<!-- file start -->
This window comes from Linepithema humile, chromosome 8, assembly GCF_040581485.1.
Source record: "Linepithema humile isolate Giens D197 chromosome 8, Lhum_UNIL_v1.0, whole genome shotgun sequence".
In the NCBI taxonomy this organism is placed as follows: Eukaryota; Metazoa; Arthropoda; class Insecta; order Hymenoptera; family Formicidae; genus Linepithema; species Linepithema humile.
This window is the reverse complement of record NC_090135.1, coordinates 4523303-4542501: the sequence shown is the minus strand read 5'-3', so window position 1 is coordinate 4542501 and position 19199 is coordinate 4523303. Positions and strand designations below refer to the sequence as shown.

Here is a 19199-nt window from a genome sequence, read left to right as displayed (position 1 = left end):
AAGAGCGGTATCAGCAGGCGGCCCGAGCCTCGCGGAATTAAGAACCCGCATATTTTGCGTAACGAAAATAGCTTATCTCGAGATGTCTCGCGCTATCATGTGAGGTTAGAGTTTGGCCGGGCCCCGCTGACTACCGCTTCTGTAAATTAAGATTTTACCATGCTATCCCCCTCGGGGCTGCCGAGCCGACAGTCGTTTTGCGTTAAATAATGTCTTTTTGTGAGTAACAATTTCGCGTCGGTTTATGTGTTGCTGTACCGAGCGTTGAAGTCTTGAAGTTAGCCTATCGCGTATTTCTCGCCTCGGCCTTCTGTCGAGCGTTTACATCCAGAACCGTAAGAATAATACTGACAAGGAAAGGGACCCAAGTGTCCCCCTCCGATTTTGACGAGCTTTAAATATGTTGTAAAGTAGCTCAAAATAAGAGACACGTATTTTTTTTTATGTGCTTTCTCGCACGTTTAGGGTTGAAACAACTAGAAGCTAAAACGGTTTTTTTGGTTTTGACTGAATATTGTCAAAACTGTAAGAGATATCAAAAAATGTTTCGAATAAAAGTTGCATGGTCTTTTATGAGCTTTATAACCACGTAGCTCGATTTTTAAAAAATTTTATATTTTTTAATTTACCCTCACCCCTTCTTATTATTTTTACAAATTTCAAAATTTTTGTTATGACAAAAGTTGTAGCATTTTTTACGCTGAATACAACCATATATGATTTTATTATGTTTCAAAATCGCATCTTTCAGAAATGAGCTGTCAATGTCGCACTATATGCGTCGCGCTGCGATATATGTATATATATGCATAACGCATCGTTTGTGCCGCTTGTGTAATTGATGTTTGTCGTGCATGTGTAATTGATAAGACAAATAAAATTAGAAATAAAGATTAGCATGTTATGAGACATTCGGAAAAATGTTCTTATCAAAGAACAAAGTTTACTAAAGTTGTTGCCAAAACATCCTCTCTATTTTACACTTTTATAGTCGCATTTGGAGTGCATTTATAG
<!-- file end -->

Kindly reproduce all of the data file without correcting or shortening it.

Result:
This window comes from Linepithema humile, chromosome 8, assembly GCF_040581485.1.
Source record: "Linepithema humile isolate Giens D197 chromosome 8, Lhum_UNIL_v1.0, whole genome shotgun sequence".
In the NCBI taxonomy this organism is placed as follows: Eukaryota; Metazoa; Arthropoda; class Insecta; order Hymenoptera; family Formicidae; genus Linepithema; species Linepithema humile.
This window is the reverse complement of record NC_090135.1, coordinates 4523303-4542501: the sequence shown is the minus strand read 5'-3', so window position 1 is coordinate 4542501 and position 19199 is coordinate 4523303. Positions and strand designations below refer to the sequence as shown.

Here is a 19199-nt window from a genome sequence, read left to right as displayed (position 1 = left end):
AAGAGCGGTATCAGCAGGCGGCCCGAGCCTCGCGGAATTAAGAACCCGCATATTTTGCGTAACGAAAATAGCTTATCTCGAGATGTCTCGCGCTATCATGTGAGGTTAGAGTTTGGCCGGGCCCCGCTGACTACCGCTTCTGTAAATTAAGATTTTACCATGCTATCCCCCTCGGGGCTGCCGAGCCGACAGTCGTTTTGCGTTAAATAATGTCTTTTTGTGAGTAACAATTTCGCGTCGGTTTATGTGTTGCTGTACCGAGCGTTGAAGTCTTGAAGTTAGCCTATCGCGTATTTCTCGCCTCGGCCTTCTGTCGAGCGTTTACATCCAGAACCGTAAGAATAATACTGACAAGGAAAGGGACCCAAGTGTCCCCCTCCGATTTTGACGAGCTTTAAATATGTTGTAAAGTAGCTCAAAATAAGAGACACGTATTTTTTTTTATGTGCTTTCTCGCACGTTTAGGGTTGAAACAACTAGAAGCTAAAACGGTTTTTTTGGTTTTGACTGAATATTGTCAAAACTGTAAGAGATATCAAAAAATGTTTCGAATAAAAGTTGCATGGTCTTTTATGAGCTTTATAACCACGTAGCTCGATTTTTAAAAAATTTTATATTTTTTAATTTACCCTCACCCCTTCTTATTATTTTTACAAATTTCAAAATTTTTGTTATGACAAAAGTTGTAGCATTTTTTACGCTGAATACAACCATATATGATTTTATTATGTTTCAAAATCGCATCTTTCAGAAATGAGCTGTCAATGTCGCACTATATGCGTCGCGCTGCGATATATGTATATATATGCATAACGCATCGTTTGTGCCGCTTGTGTAATTGATGTTTGTCGTGCATGTGTAATTGATAAGACAAATAAAATTAGAAATAAAGATTAGCATGTTATGAGACATTCGGAAAAATGTTCTTATCAAAGAACAAAGTTTACTAAAGTTGTTGCCAAAACATCCTCTCTATTTTACACTTTTATAGTCGCATTTGGAGTGCATTTATAG